If you keep your car in top-notch condition, you’ll improve its miles-per-gallon efficiency significantly. For example, a poorly tuned engine can increase fuel consumption by as much as 50%, and, according to AA figures, when you drive on under-inflated tyres, you will use 5.8% more petrol in a small car than if you take the trouble to keep them fully pumped up.

Air conditioning also uses a lot of fuel, so on a short trip or if you don’t really need it, switch it off - the RAC calculates you could improve energy efficiency by up to 8%. On the other hand, if it’s hot and you’ve got the windows down, the air drag could make the engine work harder than the air conditioning would. So it’s basically a question of common sense.

Other simple steps you can take include planning your route before you leave and accelerating gradually without over-revving. 

However, saving money through strategies such as coasting (driving out of gear) or filling up your car at night are urban myths.

4. Club together

The most obvious way to save money on petrol is to simply drive less. This might mean walking, cycling or using public transport for some journeys.

Alternatively, you could look into joining or starting a lift-sharing scheme at your work  - find if any of your colleagues live near you, and suggest taking it in turns to drive each other to and from work.

If you don’t drive that often, then it might be more cost-efficient for you to ditch your motor and join a car club instead.

The cost of hiring a car through a car club varies, although most companies charge an annual membership fee plus an hourly or daily rental rate. This may or may not include petrol. Be aware that mileage caps may also apply.

Carplus, a national charity promoting responsible car use - including car clubs - estimates that if you drive less than 6,000 miles per year then a car club could save you up to £3,500 a year.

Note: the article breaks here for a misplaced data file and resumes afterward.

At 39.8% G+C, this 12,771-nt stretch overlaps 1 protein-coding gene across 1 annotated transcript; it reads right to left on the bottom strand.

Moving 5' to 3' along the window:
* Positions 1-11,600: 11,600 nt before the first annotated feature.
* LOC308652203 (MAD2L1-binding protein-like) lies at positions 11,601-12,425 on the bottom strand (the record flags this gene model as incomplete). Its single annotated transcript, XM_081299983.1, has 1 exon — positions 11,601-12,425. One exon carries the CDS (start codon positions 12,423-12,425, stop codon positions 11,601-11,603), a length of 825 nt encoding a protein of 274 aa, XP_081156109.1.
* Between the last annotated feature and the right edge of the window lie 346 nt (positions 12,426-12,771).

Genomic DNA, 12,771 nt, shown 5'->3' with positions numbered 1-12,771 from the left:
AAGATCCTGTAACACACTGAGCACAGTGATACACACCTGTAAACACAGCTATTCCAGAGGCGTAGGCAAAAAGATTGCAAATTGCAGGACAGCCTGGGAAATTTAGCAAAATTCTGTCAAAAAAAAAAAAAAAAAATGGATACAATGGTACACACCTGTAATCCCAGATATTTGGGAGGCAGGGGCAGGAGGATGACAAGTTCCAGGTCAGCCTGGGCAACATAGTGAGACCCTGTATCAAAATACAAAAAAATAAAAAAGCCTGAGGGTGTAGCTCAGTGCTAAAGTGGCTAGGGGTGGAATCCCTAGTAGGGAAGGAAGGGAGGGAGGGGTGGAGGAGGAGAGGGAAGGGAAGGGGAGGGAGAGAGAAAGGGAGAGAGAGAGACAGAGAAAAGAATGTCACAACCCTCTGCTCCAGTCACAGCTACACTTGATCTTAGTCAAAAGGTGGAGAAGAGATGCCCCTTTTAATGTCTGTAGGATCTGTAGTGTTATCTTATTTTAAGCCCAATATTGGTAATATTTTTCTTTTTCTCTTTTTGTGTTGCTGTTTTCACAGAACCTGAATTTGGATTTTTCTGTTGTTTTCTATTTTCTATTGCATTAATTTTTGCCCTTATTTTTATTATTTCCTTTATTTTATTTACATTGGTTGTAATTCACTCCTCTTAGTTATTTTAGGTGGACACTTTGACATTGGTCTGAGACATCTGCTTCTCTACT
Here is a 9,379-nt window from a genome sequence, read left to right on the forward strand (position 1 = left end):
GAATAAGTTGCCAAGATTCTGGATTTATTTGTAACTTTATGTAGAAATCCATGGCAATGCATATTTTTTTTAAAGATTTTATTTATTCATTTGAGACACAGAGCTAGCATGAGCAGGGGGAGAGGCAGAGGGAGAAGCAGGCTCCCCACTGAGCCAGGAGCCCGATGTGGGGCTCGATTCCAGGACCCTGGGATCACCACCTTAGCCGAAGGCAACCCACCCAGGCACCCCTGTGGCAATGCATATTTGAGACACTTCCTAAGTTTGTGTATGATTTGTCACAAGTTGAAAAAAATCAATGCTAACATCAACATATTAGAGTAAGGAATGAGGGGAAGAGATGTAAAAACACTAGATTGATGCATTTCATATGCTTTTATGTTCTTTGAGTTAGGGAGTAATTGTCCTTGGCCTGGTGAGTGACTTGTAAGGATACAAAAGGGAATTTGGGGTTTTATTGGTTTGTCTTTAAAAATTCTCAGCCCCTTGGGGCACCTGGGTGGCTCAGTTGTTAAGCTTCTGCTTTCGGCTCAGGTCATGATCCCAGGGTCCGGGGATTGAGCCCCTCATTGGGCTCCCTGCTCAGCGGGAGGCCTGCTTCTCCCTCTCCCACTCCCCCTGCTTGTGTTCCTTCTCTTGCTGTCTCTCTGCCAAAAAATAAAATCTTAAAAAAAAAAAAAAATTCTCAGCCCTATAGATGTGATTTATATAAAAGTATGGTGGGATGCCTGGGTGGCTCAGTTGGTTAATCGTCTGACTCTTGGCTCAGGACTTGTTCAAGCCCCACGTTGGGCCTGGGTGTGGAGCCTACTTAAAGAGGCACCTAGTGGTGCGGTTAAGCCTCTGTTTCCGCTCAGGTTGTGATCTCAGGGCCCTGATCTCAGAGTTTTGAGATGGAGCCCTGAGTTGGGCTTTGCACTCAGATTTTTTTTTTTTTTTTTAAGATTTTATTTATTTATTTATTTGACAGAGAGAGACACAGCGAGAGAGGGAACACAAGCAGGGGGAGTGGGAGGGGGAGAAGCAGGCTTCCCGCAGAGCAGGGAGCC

Replacing a second family car with car club membership is likely to bring even more cash savings.

Another advantage often cited is that car clubs offer drivers more flexibility, as you'll only be charged for when you use the car rather than when it is sitting in your drive. However, the fact remains that you don't have the instant access to a car that ownership offers.

Car clubs don’t always cover the whole UK, so if you don’t live in a city or big town then your ability to hire a car may be restricted.

5. The car

If you’re buying a new car, it makes economic sense to choose a more environmentally friendly one. According to the RAC, if you buy a £10,000 car, you could save around £12 a week with a more fuel-efficient model.

When looking for a new fuel-efficient car, remember that size does matter. Don’t opt for a people carrier if you only expect to ever carry one passenger at a time. Equally, look at the weight of the car as this is more important than engine size when it comes to how much fuel it uses, according to the AA. The heavier it is, the more gas it will burn through.

Other points to bear in mind when shopping for a fuel-efficient car include the fact that manual cars tend to use less fuel than automatics and two-wheel drives are generally more fuel-efficient than four-wheel drives.

Visit for the 10 most fuel-efficient cars.

Your Comments

It is becoming so expensive to drive these days. It can't be that long until we are all driving hybrids or electric cars. With prices as they are it makes sense to buy a small really efficient car, it will allow savings on road tax also.